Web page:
How about you? Are you willing to have more accountability and increase your standing on the Go-For-It Scale?

And you do have a mastermind team, right? The accountability factor is only one of several outstanding reasons to have your own mastermind team. And it’s one of the five facets of our Diamond Club MasterMind. I encourage you to avail yourself of that and the many other benefits of the program. I guarantee you will get more of the right things done in achieving your most important goals.

For more information on Diamond Club, click here . . .

Categories: Goals, Productivity/Organization Tags:
  1. June 3rd, 2012 at 16:20 | #1

    I’ve been using this technique, which I call my “Ta-Done List,” when preparing for our annual conference. For the last couple of years I did it as a 100-day countdown, but this year I started at 357 days out. It keeps me on track with the gazillion tasks involved.

    I discovered a valuable bonus is that I’m able to use the lists from previous years as a kind of flight-check list. I’ve avoided missing some important details that way! I’ve also included the list with the event procedures material in case someone else takes it over in the future.

    If listing everything you do is a daunting enough idea to make you stop before you start, I recommend doing it for major projects. It’s been a tremendous help.

  2. June 3rd, 2012 at 18:36 | #2

    Hi Ruth,

    Good for you.

    Like you, I find that reviewing lists and events in my Chonofile help me to remember many things I’m sure I would forget. So many times we stop doing things or forget things that have worked well.

    Thanks for writing.

Bill Gates on His 11 Rules of Life

Bill Gates

Bill Gates gave a speech at a High School about eleven things they did not and will not learn in school. He talks about how feel-good, politically correct teachings created a generation of kids with no concept of reality and how this concept set them up for failure in the real world.

Rule 1: Life is not fair. Get used to it!

Rule 2: The world doesn’t care about your self-esteem. The world will expect you to accomplish something BEFORE you feel good about yourself.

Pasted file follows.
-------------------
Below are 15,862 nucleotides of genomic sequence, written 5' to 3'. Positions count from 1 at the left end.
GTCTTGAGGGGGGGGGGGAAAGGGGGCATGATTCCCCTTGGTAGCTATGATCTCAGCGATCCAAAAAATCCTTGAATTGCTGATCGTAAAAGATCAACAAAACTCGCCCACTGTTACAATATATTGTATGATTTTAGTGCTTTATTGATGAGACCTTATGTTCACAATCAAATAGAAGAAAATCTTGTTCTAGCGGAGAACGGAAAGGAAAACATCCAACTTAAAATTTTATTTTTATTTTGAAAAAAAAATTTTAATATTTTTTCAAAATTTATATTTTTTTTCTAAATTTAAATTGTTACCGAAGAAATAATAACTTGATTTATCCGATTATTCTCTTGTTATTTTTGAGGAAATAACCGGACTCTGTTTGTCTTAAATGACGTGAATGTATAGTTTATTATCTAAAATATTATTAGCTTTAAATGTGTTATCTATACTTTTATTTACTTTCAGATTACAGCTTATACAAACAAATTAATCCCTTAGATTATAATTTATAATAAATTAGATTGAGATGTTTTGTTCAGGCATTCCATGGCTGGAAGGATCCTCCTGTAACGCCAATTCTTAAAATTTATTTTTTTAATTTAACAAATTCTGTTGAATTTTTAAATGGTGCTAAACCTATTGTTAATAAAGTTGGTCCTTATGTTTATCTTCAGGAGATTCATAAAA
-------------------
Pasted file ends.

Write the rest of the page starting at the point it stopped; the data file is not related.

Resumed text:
Rule 3: You will NOT make $60,000 a year right out of high school. You won’t be a vice-president with a car phone until you earn both.

Rule 4: If you think your teacher is tough, wait till you get a boss.

Rule 5: Flipping burgers is not beneath your dignity. Your Grandparents had a different word for burger flipping: They called it opportunity.

Rule 6: If you mess up, it’s not your parents’ fault, so don’t whine about your mistakes; learn from them.

Rule 7:  Before you were born, your parents weren’t as boring as they are now. They got that way from paying your bills, cleaning your clothes and listening to you talk about how cool you thought you were. So before you save the rain forest from the parasites of your parent’s generation, try delousing the closet in your own room.

Rule 8: Your school may have done away with winners and losers, but life HAS NOT. In some schools, they have abolished failing grades, and they’ll give you as MANY TIMES as you want to get the right answer. This doesn’t bear the slightest resemblance to ANYTHING in real life.

Rule 9: Life is not divided into semesters. You don’t get summers off and very few employers are interested in helping you FIND YOURSELF. Do that on your own time.

Rule 10: Television is NOT real life. In real life, people actually have to leave the coffee shop and go to jobs.

Rule 11: Be nice to nerds. Chances are you’ll end up working for one.

If you can read this . . . Thank a Teacher.
If you can read this in English . . . Thank a Soldier!
And for life and everything else you have . . . Thank God!

Categories: Communication, Goals, Success Principles Tags:
  1. Chris George
    July 2nd, 2012 at 14:34 | #3

    Actually Bill Gates was speaking from a high school level norms, living no stones on turn, for the next Heroes ,this is a “photo carbon ” of precisely what Life is, or would be for the inexperienced,afterall Bill Gates is a Story Personify.